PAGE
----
The Harris Side of the FamilyEditMy mom, Cindy Lewis, was born in Indianapolis, IN on October 3, 1961. She was the 3rd of 5 children. My aunts and uncles in age order are named James (Chip), Carla, Theresa, and Tim. She was born to Jim Harris, a medical doctor, and Georgia May Harris, who had a masters degree in Journalism, and was a Real Estate Broker as well as a school teacher. Sadly, my maternal grandmother, Georgia, died of colon cancer when my mom was just 16, so I have never known her face-to-face, though she is still a strong influence in my life. Jim, my grandpa, married Karen Harris before I was born, so she has been like a grandmother to me. Not much is known about this side of my family's orientation, but my mom has told me that my grandmother's grandparents immigrated to the United States from England in the late 1800's, and my grandfather's family immigrated to the United States from Ireland around the same time. I never got to meet either of my great-grandparents on this side of the family, and neither did my mother, so I know little about them. My mom was raised in a devout Catholic household, and she attended private Catholic schools growing up to receive her primary education. Being from the north, my mother's family did not display as much prejudice toward African Americans. In fact, my mom did not know many African Americans at all growing up, but she has mentioned before how she had always admired her mother's compassion for and friendship towards African Americans when other people's attitudes of the time were a little bit more judgmental. My uncle, Jim, who we call Chip, married a woman named Barbara, and they have two kids, my cousins Katie, who is 23, and Julia, who is 21. My aunt, Carla, married and has since divorced a man who I never knew, and she had a daughter, Brandy, my cousin, who is 30. Since then, Brandy has had a daughter of her own, Gia, who is now 8. My family is very close with Gia. My aunt, Theresa, married a man named Bob Anderson, and they had 2 children, my cousins, Nicholas, who is 20, and Rachel, who is 18. Tim was married once but has never had children. What is interesting about my aunts and uncles on this side of the family is that they all live such diverse lives now. My own personal speculation on this is that their mother's death when they were young caused them to be more independent and venture out into different areas of the world. However, they all still possess a strong Christian faith and a love for one another, and make time to visit each other on a regular basis.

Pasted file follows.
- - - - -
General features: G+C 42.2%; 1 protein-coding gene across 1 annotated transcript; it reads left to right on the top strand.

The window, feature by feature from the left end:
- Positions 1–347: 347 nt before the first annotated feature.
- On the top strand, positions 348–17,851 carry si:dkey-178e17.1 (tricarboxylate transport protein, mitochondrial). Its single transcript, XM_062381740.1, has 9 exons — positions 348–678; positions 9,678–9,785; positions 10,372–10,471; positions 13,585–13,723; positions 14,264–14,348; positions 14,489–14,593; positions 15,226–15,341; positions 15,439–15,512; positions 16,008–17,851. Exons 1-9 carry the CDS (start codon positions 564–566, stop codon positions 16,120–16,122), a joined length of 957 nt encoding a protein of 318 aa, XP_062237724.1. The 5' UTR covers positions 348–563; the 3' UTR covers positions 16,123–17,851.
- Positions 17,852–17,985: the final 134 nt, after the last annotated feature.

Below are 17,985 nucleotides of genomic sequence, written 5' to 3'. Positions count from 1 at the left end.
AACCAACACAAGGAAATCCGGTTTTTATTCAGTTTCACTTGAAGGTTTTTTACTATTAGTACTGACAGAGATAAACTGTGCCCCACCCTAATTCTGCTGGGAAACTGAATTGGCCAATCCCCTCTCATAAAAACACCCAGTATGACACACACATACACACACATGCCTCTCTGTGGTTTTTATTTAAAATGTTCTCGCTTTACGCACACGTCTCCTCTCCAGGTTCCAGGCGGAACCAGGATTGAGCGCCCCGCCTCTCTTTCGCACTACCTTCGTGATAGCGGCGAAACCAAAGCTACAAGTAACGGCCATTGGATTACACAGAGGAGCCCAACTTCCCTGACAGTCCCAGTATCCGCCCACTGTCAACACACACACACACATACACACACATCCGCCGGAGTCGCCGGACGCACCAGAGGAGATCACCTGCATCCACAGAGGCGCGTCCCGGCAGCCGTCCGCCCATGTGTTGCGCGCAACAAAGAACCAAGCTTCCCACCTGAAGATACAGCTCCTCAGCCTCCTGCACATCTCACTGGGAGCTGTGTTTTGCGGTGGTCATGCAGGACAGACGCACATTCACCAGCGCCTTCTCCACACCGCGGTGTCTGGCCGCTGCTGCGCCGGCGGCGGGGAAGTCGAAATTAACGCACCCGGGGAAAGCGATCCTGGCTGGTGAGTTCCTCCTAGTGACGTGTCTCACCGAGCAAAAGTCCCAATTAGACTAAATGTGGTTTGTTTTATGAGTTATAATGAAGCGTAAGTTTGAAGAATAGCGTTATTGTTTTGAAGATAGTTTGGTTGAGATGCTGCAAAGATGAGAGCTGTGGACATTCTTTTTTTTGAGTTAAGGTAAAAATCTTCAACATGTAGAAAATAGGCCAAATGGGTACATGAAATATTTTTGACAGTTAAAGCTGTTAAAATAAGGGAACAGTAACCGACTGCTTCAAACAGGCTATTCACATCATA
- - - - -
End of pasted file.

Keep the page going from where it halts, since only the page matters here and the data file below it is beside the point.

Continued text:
Lewis Meets Harris and My Immediate Family is BornEditAfter graduating high school, my mom moved across the country to Houston, TX, where she received a higher education at the University of Houston. My dad went to college at Texas A&M (of course), where he earned a BBA in Accounting, and went on to earn his Certified Public Accountant designation. After college, he ended up moving to Houston, TX for a job opportunity. My parents met when they were working together as accountants at a company called Transwestern. My dad always talks about being attracted to my mom because she was intelligent and challenged him, refusing to believe the stereotype that men were more useful in the workplace than men. Once they were engaged, my father moved to a different company for a better opportunity and because their employer had rules against people in the same family working together. My parents were married November 21, 1987. It's funny, because my dad's family will call my mom and her family "Yankees" and my mom's family will make fun of my dad's family's southern accents, but it's all in jest. While these 2 meshed families do recognize a difference in culture in one another, they get along well, and both family's similar values, such as a close family, and religious faith, help them to get along. Since my dad came from a Methodist/Baptist background and my mom came from a Catholic background, they decided to do their own exploring and find a denomination that was right for them. They decided upon an Episcopalian church, which has similarities both to the protestant and Catholic denominations, and that is how my sister and I have been raised. Some of the most important rites of passages my sister and I have been through are when we both received our first communion and were confirmed at our church, Christ Episcopal, in Plano, TX. My parents have always been really hands on with us kids, and placed a strong emphasis on open communication in our household. Some other areas of importance in our household is humor and animals. We are a really goofy family who like to do stupid things and tease each other and our sense of humor is very similar. We also always place importance on our pets and consider them a big part of our family. Right now, we have three dogs, Rudy and Gordo, who live with my parents and sister in Allen, and Scooter, who lives in Norman with me. We also value extracurricular activities. My sister and I have always been in dance, and have tried various other sports as well, and we were also in clubs, such as Student Council and NHS in school. If I had to say which of my parents' upbringing mine was most like, I would say it was more similar to my dad's, since I have been raised in the south like he was. Because of my southern culture, my family has placed importance on things like football and fried foods, as well as having conservative views, all very stereotypical southern-like things. In fact, my dad and I actually have a somewhat new tradition regarding football. As I have mentioned, since he is a big A&M fan and I am now a big OU fan, we always have our own family rivalry during A&M vs. OU football games. We will either watch the games together, or be in constant communication during the games, teasing each other and putting down the other team. Since A&M has now joined the SEC, I'm not sure of how often these 2 teams will now play each other, but it made for an interesting playoff this year, which unfortunately ended in defeat for my team, the Sooners.